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The Convert at Above The Stag : We chat to writer Ben Kavanagh

After the sunburnt silliness of Alright Bitches!, Above The Stag is taking things in a wholly different direction with its latest production, The Convert. Gay London Life caught up with Ben Kavanagh, the writer behind the play, to learn a little more about the thinking behind it

Ben Kavanagh

GLL: Give us a brief intro to The Convert.

Like all good theatre, the heart of The Convert is a love story, albeit one that takes place amid the darkest of environments in this case, a conversion therapy facility in a parallel universe to our own, where homosexuality is illegal and “perpetrators” are held to be “corrected” in order to return to the society. If they do not, they go to the “Other Place” with the rest of those who have failed. It’s an epic piece of in-yer-face theatre that I hope will have you laughing one minute and horrified the next.

 

GLL: It’s a hugely topical subject given the government’s toing and froing on the matter – was that a reason why you wanted to write about the topic?

As is almost always the case, these things come together by happy circumstance. In early 2021. the director, and close friend of mine, Gene David Kirk phoned me (ironically while I was waiting outside a hospital!) to tell me the then-Chairman of Above the Stag Theatre, Matthew Baldwin, was commissioning companies who wanted to try a work in progress of new writing, in a CONTACT season. Matthew had spoken to Gene to say they had a slot and did Gene want it. Gene then phoned me to ask me if I was working on anything. I had just completed a run of short plays, one of which was an extended monologue about a doctor who speaks to the audience about an alternative society where citizens can change their nature in order to increase their life chances. I mentioned to Gene that I’d always thought this would make a good play and that I’d been thinking the themes were very similar to conversion therapy, which was in the news at the time. Gene liked the idea and so I said I’d write the first 20 pages to see if there was a play and the rest is history…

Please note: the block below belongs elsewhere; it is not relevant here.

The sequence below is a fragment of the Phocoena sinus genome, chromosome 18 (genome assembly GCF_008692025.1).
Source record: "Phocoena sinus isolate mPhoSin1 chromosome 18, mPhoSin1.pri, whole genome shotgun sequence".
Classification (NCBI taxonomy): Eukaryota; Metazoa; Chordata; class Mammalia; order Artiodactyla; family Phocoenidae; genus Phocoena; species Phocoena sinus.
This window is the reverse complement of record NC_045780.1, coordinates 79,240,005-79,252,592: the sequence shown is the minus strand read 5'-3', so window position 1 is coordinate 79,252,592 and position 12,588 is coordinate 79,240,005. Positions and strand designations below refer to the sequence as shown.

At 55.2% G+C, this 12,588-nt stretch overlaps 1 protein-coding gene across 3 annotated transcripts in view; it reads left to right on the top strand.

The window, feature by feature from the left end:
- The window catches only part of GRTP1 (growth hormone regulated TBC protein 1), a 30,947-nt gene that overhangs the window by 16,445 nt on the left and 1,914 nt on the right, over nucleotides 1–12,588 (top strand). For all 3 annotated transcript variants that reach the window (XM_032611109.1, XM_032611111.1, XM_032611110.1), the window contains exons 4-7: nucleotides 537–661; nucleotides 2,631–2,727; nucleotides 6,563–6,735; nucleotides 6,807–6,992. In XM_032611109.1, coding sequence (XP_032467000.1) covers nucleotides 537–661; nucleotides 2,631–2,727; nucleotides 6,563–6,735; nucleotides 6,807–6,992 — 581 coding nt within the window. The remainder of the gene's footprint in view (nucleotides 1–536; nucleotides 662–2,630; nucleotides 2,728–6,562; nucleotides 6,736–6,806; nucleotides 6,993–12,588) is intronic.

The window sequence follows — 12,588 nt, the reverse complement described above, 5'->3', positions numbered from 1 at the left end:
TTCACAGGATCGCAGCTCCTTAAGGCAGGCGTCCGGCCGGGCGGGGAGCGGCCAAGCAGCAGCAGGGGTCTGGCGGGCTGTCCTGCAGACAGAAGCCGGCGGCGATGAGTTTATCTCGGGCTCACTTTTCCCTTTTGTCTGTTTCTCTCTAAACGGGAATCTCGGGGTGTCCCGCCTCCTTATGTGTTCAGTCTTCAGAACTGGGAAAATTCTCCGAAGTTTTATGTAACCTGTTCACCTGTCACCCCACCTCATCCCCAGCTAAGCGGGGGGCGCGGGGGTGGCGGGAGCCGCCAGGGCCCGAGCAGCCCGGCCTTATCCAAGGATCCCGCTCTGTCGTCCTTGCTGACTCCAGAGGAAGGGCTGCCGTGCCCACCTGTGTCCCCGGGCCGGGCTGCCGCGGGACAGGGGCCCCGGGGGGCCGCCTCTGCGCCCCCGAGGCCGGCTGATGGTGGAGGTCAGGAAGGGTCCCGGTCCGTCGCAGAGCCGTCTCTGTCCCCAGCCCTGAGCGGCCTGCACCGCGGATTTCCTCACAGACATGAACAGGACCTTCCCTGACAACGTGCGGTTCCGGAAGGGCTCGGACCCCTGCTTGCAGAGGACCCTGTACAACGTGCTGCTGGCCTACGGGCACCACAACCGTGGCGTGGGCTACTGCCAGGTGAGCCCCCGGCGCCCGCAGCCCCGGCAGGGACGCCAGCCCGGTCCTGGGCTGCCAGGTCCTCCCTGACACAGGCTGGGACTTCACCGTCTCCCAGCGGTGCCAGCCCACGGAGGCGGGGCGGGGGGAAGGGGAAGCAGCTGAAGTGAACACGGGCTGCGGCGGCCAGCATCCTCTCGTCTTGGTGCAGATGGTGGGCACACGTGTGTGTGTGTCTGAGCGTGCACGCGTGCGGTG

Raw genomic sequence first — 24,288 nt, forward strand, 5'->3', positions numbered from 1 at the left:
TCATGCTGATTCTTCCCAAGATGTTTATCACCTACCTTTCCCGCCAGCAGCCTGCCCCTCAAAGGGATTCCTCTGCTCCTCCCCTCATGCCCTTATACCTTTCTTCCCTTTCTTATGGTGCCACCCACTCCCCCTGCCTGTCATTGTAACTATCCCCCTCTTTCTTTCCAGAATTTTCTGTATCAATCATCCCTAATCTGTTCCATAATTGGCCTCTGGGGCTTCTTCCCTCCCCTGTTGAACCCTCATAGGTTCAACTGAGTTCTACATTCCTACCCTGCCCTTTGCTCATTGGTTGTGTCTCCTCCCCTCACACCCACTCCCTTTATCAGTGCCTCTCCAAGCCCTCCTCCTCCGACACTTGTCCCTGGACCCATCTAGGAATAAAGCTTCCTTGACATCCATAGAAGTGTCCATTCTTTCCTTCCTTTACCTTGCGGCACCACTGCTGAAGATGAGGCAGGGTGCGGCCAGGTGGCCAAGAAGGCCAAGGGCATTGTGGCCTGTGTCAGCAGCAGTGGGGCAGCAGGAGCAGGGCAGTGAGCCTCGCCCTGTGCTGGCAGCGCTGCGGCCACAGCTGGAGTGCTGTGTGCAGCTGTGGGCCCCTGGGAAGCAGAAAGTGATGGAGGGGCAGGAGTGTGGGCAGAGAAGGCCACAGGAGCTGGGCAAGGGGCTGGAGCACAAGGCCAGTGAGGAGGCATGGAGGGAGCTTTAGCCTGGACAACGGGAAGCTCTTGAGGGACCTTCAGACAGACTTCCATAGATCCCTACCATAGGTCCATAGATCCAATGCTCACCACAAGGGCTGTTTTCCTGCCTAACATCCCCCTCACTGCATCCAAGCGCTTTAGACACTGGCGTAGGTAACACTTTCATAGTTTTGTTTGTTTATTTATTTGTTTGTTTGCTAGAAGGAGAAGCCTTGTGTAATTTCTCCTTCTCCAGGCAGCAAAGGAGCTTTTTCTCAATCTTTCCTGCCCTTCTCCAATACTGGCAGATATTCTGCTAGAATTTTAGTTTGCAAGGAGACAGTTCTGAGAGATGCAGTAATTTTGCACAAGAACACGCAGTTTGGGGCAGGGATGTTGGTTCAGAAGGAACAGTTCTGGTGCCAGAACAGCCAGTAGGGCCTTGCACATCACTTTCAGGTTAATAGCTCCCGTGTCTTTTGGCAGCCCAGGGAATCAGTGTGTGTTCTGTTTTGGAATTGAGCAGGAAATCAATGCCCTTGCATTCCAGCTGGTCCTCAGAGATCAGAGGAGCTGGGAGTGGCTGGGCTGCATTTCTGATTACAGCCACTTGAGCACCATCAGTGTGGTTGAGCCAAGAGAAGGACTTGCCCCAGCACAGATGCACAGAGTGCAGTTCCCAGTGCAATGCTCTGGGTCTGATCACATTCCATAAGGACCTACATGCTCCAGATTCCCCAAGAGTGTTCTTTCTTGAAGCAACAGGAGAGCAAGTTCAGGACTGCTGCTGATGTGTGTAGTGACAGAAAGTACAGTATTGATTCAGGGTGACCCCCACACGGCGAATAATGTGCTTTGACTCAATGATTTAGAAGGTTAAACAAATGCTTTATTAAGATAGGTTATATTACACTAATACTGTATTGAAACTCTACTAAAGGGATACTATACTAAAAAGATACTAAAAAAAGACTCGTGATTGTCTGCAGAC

GLL: You’ve mentioned that the script includes techniques used in real life, did you conduct a lot of research?

I did. Such an important topic requires a great deal of research. I was fortunate to speak with people who had undergone conversion therapy but funnily enough, no organisations or individuals who believed in the practice would agree to talk to me. Go figure?!

 

GLL: If so, did you find out anything interesting that you couldn’t include in the play?

It wasn’t so much about what couldn’t be included, it was more about what would work theatrically and also what the audience could take. Conversion therapy is incredibly triggering and hard to witness, so one has to be careful about the extent to which you show it and for how long. You don’t want your audience to turn away, you want them to watch it only this way will you have an effect on them.

 

GLL: How does such a sensitive subject affect the rehearsals?

I think actors are very good at dealing with sensitive subjects, precisely because the business of acting is putting oneself into other people’s shoes. In other words, it relies on a degree of empathy. This extends not just to the characters but the subject matter and the other people in the room also. Certainly, aspects of the play are helped by having an intimacy director and a fight choreographer, too. 

 

GLL :What do you hope to achieve with this production?

I know the topic is very prevalent and of course, we want people to know more about conversion therapies but it’s not about education per se otherwise, the play would just be set in the current day, like the films Boy Erased or Pray Away. Indeed, I think education in adults is best done by the individual. For me, it’s about reaching them on a very human level and making them feel to the extent that they’ll leave the theatre wanting to know more and ideally to become active too. It’s not the job of theatre-makers to educate people and if you do, you run the risk of patronising your audience. The business of theatre is far more sneaky! I want to make them feel and inspire them to think. 

The Convert runs from Wednesday 8th June to Sunday 3rd July at Above The Stag, 72 Albert Embankment, SE1 7TP, Nearest Station: Vauxhall. GET your tickets HERE!

 

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